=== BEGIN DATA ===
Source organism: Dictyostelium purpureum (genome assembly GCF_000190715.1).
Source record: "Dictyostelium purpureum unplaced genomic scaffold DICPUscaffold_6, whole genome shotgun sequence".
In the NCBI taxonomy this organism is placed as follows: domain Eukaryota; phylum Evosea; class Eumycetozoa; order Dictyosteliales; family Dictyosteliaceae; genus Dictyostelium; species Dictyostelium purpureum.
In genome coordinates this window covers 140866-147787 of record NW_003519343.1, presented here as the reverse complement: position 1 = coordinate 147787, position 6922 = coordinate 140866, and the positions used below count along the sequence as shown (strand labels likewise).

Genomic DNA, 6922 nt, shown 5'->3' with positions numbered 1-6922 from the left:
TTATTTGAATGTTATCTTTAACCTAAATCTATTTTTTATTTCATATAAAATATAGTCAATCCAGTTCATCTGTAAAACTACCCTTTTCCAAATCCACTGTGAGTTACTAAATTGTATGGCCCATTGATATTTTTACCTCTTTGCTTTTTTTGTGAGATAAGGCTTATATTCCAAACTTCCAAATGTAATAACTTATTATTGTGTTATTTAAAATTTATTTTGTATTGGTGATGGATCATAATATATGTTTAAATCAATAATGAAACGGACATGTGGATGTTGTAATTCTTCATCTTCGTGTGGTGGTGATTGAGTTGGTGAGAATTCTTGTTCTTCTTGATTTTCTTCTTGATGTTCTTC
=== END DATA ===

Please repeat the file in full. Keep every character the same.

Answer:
Source organism: Dictyostelium purpureum (genome assembly GCF_000190715.1).
Source record: "Dictyostelium purpureum unplaced genomic scaffold DICPUscaffold_6, whole genome shotgun sequence".
In the NCBI taxonomy this organism is placed as follows: domain Eukaryota; phylum Evosea; class Eumycetozoa; order Dictyosteliales; family Dictyosteliaceae; genus Dictyostelium; species Dictyostelium purpureum.
In genome coordinates this window covers 140866-147787 of record NW_003519343.1, presented here as the reverse complement: position 1 = coordinate 147787, position 6922 = coordinate 140866, and the positions used below count along the sequence as shown (strand labels likewise).

Genomic DNA, 6922 nt, shown 5'->3' with positions numbered 1-6922 from the left:
TTATTTGAATGTTATCTTTAACCTAAATCTATTTTTTATTTCATATAAAATATAGTCAATCCAGTTCATCTGTAAAACTACCCTTTTCCAAATCCACTGTGAGTTACTAAATTGTATGGCCCATTGATATTTTTACCTCTTTGCTTTTTTTGTGAGATAAGGCTTATATTCCAAACTTCCAAATGTAATAACTTATTATTGTGTTATTTAAAATTTATTTTGTATTGGTGATGGATCATAATATATGTTTAAATCAATAATGAAACGGACATGTGGATGTTGTAATTCTTCATCTTCGTGTGGTGGTGATTGAGTTGGTGAGAATTCTTGTTCTTCTTGATTTTCTTCTTGATGTTCTTC